This intergenerational tale gently introduces woodland animal tracks and Ojibwemowin words.


On a snowy winter’s day, a young Ojibwe boy takes Grandpa’s hand and leads him out of the busy town and into the woods.

The boy shows Grandpa how to shake down clumps of snow from tree branches and kick snow in the creek where water bubbles through ice breaks. They trudge up a hill and make patterns with their footprints in the deep snow. Venturing deep into the forest, Grandpa points out different kinds of footprints. The boy tries to guess what made prints that look like “two hotdogs with two marshmallows in the middle.” The tracks are made by a rabbit, and Grandpa teaches his grandson the Ojibwemowin word for the animal: “Waabooz,” he says. Together they find a sparrow’s “teeny tiny tracks that look like twigs” and the larger prints of the raven, “Gaagaagi.” They count bigger animals hiding in the forest with tracks that “look like ‘I love you’ hearts cut in two”; “Deer,” says Grandpa. “Waawaashkeshi.” Faria (Chippewas of Rama First Nation) brings an #ownvoices perspective to Holler’s text, illustrating the gentle scenes in acrylics and colored pencil. Understated humor emerges in the details: The narrator holds up a mittened hand to show how many deer he sees, and Grandpa correctly agrees that there are “five”; later, Grandpa carries his tired grandson into the house “like a pile of firewood.” Phonetic pronunciations of the Ojibwemowin words appear on the endpapers.

This intergenerational tale gently introduces woodland animal tracks and Ojibwemowin words. (Picture book. 4-7)

Pub Date: Nov. 24, 2020

ISBN: 978-1-77278-136-6

Page Count: 32

Publisher: Pajama Press

Review Posted Online: Feb. 9, 2021

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Hee haw.

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The print version of a knee-slapping cumulative ditty.

In the song, Smith meets a donkey on the road. It is three-legged, and so a “wonky donkey” that, on further examination, has but one eye and so is a “winky wonky donkey” with a taste for country music and therefore a “honky-tonky winky wonky donkey,” and so on to a final characterization as a “spunky hanky-panky cranky stinky-dinky lanky honky-tonky winky wonky donkey.” A free musical recording (of this version, anyway—the author’s website hints at an adults-only version of the song) is available from the publisher and elsewhere online. Even though the book has no included soundtrack, the sly, high-spirited, eye patch–sporting donkey that grins, winks, farts, and clumps its way through the song on a prosthetic metal hoof in Cowley’s informal watercolors supplies comical visual flourishes for the silly wordplay. Look for ready guffaws from young audiences, whether read or sung, though those attuned to disability stereotypes may find themselves wincing instead or as well.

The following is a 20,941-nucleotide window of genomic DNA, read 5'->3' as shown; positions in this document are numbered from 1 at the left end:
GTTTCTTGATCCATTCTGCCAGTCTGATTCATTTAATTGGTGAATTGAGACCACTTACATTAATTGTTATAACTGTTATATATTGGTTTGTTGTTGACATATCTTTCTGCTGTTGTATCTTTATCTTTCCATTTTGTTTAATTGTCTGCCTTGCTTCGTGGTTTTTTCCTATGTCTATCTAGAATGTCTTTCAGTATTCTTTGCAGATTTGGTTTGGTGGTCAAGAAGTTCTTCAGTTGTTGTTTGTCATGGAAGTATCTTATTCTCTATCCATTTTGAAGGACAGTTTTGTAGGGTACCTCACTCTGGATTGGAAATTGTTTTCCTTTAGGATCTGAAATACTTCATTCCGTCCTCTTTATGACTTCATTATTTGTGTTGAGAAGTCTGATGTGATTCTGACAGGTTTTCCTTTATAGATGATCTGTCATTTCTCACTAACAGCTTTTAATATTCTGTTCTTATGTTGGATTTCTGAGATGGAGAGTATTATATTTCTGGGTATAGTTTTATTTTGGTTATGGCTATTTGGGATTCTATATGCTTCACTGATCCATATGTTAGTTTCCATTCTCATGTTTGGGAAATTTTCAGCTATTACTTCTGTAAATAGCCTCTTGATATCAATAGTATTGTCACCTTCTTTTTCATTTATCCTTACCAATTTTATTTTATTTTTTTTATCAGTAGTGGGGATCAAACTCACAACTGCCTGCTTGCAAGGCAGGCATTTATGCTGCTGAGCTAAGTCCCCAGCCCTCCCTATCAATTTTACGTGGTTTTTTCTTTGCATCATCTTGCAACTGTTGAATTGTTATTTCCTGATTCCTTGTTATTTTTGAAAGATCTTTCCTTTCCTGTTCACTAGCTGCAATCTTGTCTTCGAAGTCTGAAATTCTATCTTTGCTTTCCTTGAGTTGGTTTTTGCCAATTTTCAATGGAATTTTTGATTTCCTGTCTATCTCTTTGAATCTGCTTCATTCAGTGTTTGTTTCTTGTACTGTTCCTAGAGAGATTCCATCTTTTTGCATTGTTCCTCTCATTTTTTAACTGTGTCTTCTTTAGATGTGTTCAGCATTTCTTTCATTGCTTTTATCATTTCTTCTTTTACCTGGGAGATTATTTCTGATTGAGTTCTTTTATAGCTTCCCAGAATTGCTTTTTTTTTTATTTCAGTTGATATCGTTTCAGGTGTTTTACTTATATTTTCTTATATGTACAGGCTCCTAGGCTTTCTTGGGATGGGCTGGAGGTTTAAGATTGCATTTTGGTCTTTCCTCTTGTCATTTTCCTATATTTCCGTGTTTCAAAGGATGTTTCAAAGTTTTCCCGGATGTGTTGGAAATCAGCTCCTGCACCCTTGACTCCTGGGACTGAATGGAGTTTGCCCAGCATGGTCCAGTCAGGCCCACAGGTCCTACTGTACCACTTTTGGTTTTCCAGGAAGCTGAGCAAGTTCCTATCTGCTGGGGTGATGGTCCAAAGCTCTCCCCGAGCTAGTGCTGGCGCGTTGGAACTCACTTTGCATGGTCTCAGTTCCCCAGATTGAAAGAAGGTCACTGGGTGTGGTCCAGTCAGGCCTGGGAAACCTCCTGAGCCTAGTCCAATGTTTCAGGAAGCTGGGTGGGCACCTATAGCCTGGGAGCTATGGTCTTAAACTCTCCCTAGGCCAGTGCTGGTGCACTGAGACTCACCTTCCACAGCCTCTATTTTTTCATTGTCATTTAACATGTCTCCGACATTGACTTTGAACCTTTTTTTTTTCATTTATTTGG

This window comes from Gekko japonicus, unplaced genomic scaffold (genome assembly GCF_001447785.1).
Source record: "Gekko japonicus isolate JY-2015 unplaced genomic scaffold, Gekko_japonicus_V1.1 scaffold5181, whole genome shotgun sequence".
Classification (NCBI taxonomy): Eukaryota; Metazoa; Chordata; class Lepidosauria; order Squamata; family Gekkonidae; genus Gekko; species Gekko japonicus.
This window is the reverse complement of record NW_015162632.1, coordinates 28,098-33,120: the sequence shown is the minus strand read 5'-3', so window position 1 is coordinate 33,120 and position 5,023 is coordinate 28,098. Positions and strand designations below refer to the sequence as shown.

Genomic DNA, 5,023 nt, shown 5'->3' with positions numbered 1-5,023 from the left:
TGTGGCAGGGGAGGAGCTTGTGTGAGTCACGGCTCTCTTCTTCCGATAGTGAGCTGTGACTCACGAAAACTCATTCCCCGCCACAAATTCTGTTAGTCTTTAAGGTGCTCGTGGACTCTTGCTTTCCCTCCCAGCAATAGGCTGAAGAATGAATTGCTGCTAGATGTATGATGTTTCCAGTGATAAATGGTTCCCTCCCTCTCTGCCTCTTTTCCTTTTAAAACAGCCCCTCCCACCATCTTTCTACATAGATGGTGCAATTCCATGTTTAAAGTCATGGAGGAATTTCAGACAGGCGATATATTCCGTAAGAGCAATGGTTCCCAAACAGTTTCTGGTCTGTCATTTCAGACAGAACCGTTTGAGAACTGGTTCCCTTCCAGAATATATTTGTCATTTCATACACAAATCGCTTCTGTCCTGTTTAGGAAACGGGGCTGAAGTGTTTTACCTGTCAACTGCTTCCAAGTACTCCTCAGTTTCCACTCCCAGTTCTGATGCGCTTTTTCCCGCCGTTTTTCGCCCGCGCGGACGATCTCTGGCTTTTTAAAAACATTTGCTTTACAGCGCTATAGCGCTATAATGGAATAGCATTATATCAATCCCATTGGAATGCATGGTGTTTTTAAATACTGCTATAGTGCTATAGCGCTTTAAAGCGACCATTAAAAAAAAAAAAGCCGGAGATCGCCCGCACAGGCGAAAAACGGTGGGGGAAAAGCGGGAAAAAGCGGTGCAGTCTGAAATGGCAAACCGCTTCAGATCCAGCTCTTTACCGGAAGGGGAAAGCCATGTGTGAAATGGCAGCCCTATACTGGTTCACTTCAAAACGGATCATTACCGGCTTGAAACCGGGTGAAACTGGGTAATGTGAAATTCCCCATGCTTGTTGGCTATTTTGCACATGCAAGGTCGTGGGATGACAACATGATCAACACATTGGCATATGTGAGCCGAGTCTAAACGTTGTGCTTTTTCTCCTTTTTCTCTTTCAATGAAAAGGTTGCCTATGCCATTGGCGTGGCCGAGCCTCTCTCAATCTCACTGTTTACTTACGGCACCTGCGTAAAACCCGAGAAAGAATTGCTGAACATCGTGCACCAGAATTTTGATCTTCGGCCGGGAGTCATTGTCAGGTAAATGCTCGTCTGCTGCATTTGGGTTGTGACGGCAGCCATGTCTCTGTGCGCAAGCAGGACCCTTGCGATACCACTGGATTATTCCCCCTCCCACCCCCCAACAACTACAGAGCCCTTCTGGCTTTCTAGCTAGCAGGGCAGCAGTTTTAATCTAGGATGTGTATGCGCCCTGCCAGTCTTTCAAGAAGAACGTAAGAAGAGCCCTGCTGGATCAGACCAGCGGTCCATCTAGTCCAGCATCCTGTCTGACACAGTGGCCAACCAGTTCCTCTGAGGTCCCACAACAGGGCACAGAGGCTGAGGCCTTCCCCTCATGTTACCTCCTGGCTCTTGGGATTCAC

Hee haw. (Picture book. 5-7)

Pub Date: May 1, 2010

ISBN: 978-0-545-26124-1

Page Count: 26

Publisher: Scholastic

Review Posted Online: Dec. 29, 2018

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Feels like a retread—it may be time to put this series to bed.


If you thought having a unicorn as a pet was hard, you haven’t seen anything until you’ve tried owning a dragon.

The young protagonist of You Don’t Want a Unicorn! (2017) is back, and they clearly haven’t learned their lesson. Now they’ve wished for a pet dragon. As the intrusive narrator is quick to point out, everything about it seems fun at the beginning. However, it’s not long before the doglike dragon starts chasing squirrels, drooling, pooping (ever wondered where charcoal comes from?), scooting its butt across the floor (leaving fire and flames behind), and more. By now, the dragon has grown too huge to keep, so the child (who appears white and also to live alone) wishes it away and settles for a cute little hamster instead. A perfect pet…until it finds a stray magical cupcake. Simple cartoon art and a surfeit of jokes about defecation suggest this book will find an appreciative audience. The dragon/dog equivalences are cute on an initial read, but they may not be strong enough to convince anyone to return. Moreover, a surprising amount of the plot hinges on having read the previous book in this series (it’s the only way readers will know that cupcakes are unicorn poop).

Feels like a retread—it may be time to put this series to bed. (Picture book. 4-7)

Pub Date: June 9, 2020

ISBN: 978-0-316-53580-9

Page Count: 40

Publisher: Little, Brown

Review Posted Online: Feb. 26, 2020

Kirkus Reviews Issue: March 15, 2020

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